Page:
11/04/2014 04:52 pm ET Updated Jan 04, 2015

Out of the P.O.W. Camp But Still Imprisoned

PTSD, or post-traumatic stress disorder, is in the news a lot lately. According to the U.S. Department of Veterans Affairs, in the United States alone approximately 5.2 million veterans experience symptoms of PTSD.

Many people believe that PTSD first appeared in veterans of the Vietnam War. But the phenomenon is as old as war itself. The condition has gone by a variety of names over the years, including "battle fatigue," "shell shock," "soldier's heart," "nostalgia" and "operational exhaustion." It entered the public consciousness as "PTSD" in 1980, when it was added to DSM-III (the Diagnostic and Statistical Manual of Mental Disorders published by the American Psychiatric Association) as a separate identifiable condition under that name.

We do not know the full numbers on how many soldiers who have served in recent wars are suffering from PTSD. But if we've learned anything from the past, it is that history tends to repeats itself. The good news is that there are a lot of ways to help veterans deal with PTSD now. I was lucky enough to learn one way many years ago as a teenage veteran of World War II.

When World War II began with the Nazi German invasion of Poland on September 1, 1939, I was a 10-year-old Boy Scout living in Warsaw. When I was 12-years-old, my Scoutmaster recruited me into the clandestine Underground Army, where I acted as a courier while we were trained on weapons and military tactics. At 13, I accompanied my commander on a secret mission into the Warsaw Ghetto to liaise with Jewish resistance leaders.

At 15, I fought in the 1944 Warsaw Uprising -- two months of the most vicious street fighting, where every block, every square, every building was heavily contested. We were short of weapons, ammunition and food, while the Germans threw everything they had at us -- ground troops with the most advanced weaponry, rockets, artillery, aerial bombardment, robot tanks, flamethrowers, explosives.

Sick, malnourished, separated from my family, I was herded into a cattle car as a 15-year-old P.O.W. and transported to a German camp, where conditions were dismal. I managed to escape that camp on the back of an American Red Cross truck. Frankly, it's a miracle I survived the war.

But survival is not enough. I was out of the P.O.W. camp, but I wasn't free of the experiences. I was changed. I had nightmares. I was young. I was resilient. I was a fighter. But that did not make it possible for me to go back to being a normal schoolboy.

I was 16-years-old that summer of 1945. I did not know what was happening to me, nor how to deal with it. But I saw an army doctor who encouraged me to write down my memories. He said forcing myself to remember would allow me to put the war behind me and start a new life. I had never written much before, having left school during the war when I was 11, but I jumped at the chance to try anything to move on.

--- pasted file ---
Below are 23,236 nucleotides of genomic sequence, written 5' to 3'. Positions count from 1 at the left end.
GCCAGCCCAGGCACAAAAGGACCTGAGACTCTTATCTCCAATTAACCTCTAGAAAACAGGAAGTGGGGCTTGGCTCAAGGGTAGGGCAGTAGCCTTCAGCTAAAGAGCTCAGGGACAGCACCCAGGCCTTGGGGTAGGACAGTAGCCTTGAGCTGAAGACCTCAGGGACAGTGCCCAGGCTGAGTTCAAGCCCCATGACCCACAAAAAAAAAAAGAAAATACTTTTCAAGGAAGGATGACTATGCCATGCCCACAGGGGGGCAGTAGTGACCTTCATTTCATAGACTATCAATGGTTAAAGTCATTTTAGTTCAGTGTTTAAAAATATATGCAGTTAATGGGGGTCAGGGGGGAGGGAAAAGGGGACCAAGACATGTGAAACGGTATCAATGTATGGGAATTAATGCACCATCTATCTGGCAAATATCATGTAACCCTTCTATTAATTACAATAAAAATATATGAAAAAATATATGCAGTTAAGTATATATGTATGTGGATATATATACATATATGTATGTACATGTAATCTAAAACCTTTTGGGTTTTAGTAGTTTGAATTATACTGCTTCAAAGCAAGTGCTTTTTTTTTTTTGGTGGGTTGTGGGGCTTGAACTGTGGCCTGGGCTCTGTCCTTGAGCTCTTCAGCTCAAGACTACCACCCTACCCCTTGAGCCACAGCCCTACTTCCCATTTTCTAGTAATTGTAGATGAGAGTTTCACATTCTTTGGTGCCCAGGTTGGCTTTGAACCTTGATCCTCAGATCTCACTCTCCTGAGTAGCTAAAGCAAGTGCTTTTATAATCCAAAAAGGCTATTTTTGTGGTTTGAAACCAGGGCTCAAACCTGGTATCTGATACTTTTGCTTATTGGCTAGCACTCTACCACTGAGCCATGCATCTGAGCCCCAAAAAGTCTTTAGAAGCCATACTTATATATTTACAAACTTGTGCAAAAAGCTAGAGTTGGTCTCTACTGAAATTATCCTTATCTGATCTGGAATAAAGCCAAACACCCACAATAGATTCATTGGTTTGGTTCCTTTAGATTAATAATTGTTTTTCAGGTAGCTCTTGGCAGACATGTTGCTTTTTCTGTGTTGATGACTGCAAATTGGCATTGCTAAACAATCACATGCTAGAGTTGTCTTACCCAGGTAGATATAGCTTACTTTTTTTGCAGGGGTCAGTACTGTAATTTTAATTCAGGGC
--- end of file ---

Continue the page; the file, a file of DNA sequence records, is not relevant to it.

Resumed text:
Some who experienced wartime horrors similar to mine chose to lock away those memories. They turned their backs on the past, didn't tell their new friends or family what they had gone through, and distracted themselves with other activities. Each of us who experiences terrible things in war gets over it in a different way.

I saw the doctor who suggested I write about my experiences only one time. I was the one who had to do the work. I was the one who had to try to get better. I spent that whole summer immersed in the memories. It took me three months to finish the diary. I wasn't thinking about how the stories would unfold, just that it was very important that I unload them in some way.

Things didn't get better right away. I still had nightmares for several years. Adjusting to a life outside of being a soldier was difficult. I had lost so many friends, and I missed my family (who I did not see again until I was 30).

Recovery can be a slow process. There are also some things that are just too big to forget. There are some things you won't want to forget. And there are some things you simply can't forget. But writing helped me. With age, with wisdom, with distance, and with safety, I have made a sort of peace with the past -- although I still find it hard to accept, or even to comprehend, the inhumanity of that period.

Millions of soldiers have fought, and many have died, but those who are still struggling to live should know they are not alone, and help is possible.

My diary, The Color of Courage: A Boy at War: The World War II Diary of Julian Kulski, will be published by Aquila Polonica on November 11, Veterans Day, with the hope that others will connect with this shared experience. With more than 150 photos, maps and illustrations, The Color of Courage also includes a unique element: 11 Digital Extras, short videos of original historic film and audio material that accompany the book.